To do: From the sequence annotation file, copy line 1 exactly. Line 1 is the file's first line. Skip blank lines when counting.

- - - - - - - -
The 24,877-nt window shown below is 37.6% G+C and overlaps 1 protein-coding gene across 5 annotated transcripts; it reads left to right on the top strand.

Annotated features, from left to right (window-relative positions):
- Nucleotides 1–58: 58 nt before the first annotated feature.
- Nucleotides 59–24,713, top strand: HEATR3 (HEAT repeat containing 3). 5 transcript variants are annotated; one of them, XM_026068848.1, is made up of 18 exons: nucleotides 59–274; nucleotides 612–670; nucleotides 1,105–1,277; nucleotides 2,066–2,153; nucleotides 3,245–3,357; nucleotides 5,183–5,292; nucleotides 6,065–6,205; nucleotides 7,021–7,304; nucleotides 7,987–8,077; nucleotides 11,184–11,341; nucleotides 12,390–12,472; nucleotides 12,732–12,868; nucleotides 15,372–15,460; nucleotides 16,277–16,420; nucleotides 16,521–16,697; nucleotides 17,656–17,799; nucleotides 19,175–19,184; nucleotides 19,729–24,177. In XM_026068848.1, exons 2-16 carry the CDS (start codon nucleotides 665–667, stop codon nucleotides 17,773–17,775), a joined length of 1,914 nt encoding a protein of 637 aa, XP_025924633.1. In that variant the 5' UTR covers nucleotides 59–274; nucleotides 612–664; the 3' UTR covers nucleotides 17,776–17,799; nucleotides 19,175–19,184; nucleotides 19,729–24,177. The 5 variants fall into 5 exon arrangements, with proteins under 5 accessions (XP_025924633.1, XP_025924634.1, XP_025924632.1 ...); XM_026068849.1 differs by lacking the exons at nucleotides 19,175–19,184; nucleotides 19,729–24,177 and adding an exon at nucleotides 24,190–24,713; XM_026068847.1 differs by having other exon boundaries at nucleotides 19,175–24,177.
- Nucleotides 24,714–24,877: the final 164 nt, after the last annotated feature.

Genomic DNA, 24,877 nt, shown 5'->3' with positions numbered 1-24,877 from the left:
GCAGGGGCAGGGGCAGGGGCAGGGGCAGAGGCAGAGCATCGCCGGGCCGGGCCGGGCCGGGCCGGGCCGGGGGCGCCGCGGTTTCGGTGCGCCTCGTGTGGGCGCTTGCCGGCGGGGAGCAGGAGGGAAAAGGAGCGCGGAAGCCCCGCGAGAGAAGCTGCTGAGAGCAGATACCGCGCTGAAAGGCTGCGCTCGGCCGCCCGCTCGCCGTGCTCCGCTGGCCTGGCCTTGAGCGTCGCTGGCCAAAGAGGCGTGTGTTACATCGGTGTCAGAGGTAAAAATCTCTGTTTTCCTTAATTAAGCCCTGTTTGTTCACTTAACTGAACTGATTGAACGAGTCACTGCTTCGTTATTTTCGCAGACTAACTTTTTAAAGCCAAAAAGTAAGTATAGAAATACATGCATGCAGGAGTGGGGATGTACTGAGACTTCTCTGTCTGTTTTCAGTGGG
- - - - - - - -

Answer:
The 24,877-nt window shown below is 37.6% G+C and overlaps 1 protein-coding gene across 5 annotated transcripts; it reads left to right on the top strand.